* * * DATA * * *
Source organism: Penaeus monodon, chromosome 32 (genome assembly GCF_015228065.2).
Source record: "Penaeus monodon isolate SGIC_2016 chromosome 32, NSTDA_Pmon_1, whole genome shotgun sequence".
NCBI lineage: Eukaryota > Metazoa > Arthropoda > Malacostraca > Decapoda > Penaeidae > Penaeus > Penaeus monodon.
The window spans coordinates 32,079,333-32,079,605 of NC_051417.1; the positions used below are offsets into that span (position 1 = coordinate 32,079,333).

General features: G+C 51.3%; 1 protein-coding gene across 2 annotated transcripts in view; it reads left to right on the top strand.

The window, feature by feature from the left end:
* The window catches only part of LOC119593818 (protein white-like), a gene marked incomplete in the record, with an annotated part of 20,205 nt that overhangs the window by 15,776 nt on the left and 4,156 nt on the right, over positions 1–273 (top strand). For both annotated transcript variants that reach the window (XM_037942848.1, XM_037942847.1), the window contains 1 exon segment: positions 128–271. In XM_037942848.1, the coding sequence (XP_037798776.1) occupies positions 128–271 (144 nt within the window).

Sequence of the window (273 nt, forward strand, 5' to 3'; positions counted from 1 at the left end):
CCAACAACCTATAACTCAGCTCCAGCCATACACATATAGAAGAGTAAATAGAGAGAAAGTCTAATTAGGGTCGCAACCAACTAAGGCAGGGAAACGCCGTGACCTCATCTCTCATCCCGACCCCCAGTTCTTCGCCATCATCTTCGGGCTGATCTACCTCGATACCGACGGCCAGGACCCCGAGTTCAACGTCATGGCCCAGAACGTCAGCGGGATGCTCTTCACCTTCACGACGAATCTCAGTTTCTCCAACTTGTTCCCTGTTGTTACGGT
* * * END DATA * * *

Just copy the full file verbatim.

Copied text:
Source organism: Penaeus monodon, chromosome 32 (genome assembly GCF_015228065.2).
Source record: "Penaeus monodon isolate SGIC_2016 chromosome 32, NSTDA_Pmon_1, whole genome shotgun sequence".
NCBI lineage: Eukaryota > Metazoa > Arthropoda > Malacostraca > Decapoda > Penaeidae > Penaeus > Penaeus monodon.
The window spans coordinates 32,079,333-32,079,605 of NC_051417.1; the positions used below are offsets into that span (position 1 = coordinate 32,079,333).

General features: G+C 51.3%; 1 protein-coding gene across 2 annotated transcripts in view; it reads left to right on the top strand.

The window, feature by feature from the left end:
* The window catches only part of LOC119593818 (protein white-like), a gene marked incomplete in the record, with an annotated part of 20,205 nt that overhangs the window by 15,776 nt on the left and 4,156 nt on the right, over positions 1–273 (top strand). For both annotated transcript variants that reach the window (XM_037942848.1, XM_037942847.1), the window contains 1 exon segment: positions 128–271. In XM_037942848.1, the coding sequence (XP_037798776.1) occupies positions 128–271 (144 nt within the window).

Sequence of the window (273 nt, forward strand, 5' to 3'; positions counted from 1 at the left end):
CCAACAACCTATAACTCAGCTCCAGCCATACACATATAGAAGAGTAAATAGAGAGAAAGTCTAATTAGGGTCGCAACCAACTAAGGCAGGGAAACGCCGTGACCTCATCTCTCATCCCGACCCCCAGTTCTTCGCCATCATCTTCGGGCTGATCTACCTCGATACCGACGGCCAGGACCCCGAGTTCAACGTCATGGCCCAGAACGTCAGCGGGATGCTCTTCACCTTCACGACGAATCTCAGTTTCTCCAACTTGTTCCCTGTTGTTACGGT